Fix Broken Links

Many website owners have a habit of ignoring broken links. This can create a less than ideal user experience.

By running a crawl on your site with tools like W3C Link Checker, you can easily spot the 404 errors and fix them.

Exact Match Anchor Text

Abuse of exact match anchor text can be poison as an external linking strategy but still plays a big role when selecting internal anchor text.

As with anything, don’t be spammy, but if it’s relevant – use it.

Turn Site Mentions into Links

Get notice of mentions of your site by setting a Google Alert.

This will help you keep track of your brand mentions across the web.

In cases where the mentions are unlinked, contact the webmaster and request they turn the mention into a link.

5. On-Page Optimization

Google wants to help you out here. They have produced a Search Engine Optimization (SEO) Starter Guide meant for anyone interested in promoting online content via Google search.

As with website architecture, just doing the basics, as explained in this guide, will put you head and shoulders above many of your competitors.

Best Practices

Tell Google What Your Pages Are About

Do this by adding structured data throughout your site. That way, Google can easily understand what each page is about.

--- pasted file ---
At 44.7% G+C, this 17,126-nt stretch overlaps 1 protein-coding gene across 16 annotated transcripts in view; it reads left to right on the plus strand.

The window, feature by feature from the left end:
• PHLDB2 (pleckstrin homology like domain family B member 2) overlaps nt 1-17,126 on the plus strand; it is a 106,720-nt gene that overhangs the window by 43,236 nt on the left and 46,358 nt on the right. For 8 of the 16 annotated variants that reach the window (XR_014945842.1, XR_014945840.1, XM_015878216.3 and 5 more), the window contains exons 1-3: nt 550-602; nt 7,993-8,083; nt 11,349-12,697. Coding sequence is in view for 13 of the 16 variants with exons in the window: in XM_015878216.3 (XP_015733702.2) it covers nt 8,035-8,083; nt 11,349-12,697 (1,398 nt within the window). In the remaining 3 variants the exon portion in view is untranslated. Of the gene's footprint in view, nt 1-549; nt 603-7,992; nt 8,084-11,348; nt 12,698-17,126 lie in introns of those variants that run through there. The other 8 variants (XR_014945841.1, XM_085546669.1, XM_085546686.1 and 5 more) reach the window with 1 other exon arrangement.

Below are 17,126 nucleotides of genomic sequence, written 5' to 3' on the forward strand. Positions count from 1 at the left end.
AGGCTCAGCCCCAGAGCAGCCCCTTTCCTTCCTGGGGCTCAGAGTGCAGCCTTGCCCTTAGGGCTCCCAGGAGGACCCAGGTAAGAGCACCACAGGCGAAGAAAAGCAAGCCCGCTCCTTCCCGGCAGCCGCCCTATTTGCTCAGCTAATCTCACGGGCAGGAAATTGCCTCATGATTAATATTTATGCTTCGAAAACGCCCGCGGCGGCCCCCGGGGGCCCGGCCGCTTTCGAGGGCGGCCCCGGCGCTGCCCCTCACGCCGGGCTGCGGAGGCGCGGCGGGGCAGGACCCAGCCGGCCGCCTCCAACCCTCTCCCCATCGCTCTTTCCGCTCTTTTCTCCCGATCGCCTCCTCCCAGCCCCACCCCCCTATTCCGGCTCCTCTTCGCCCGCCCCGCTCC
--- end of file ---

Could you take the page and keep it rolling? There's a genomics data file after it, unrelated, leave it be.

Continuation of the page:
Schema is the format preferred by Google.

Schema types include recipes, businesses, products, authors, and more.

Create Unique, Brief & Descriptive Titles

Create a title that is natural and descriptive as opposed to a series of keywords.

Every page needs a unique title.

Craft ‘Clickable’ Meta Descriptions

Even though meta descriptions don’t have a direct impact on your website’s ranking, they play a significant role in CTR. This, in turn, can increase your traffic.

So, make sure all descriptions are both unique and irresistible to click. If you don’t use a description or if Google doesn’t like your description, they will auto-generate one.

Conclusion

As Google continues to close the door on spammy techniques and schemes, anyone serious about digital marketing needs to take a long view.

The strategies mentioned above aren’t sexy or new. They do, however, require work and a continual investment of resources.

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Tips to Improve PrestaShop SEO

The main purpose of search engine optimization is to help both users and search engines better understand a website’s content. Bearing in mind that Google ranks sites according to such parameters as site speed, used keywords, time spent on site etc, it is appropriate to optimize your SEO PrestaShop as much as possible. The more your website is user-friendly and the more original content it contains, the higher rankings it will receive from Google.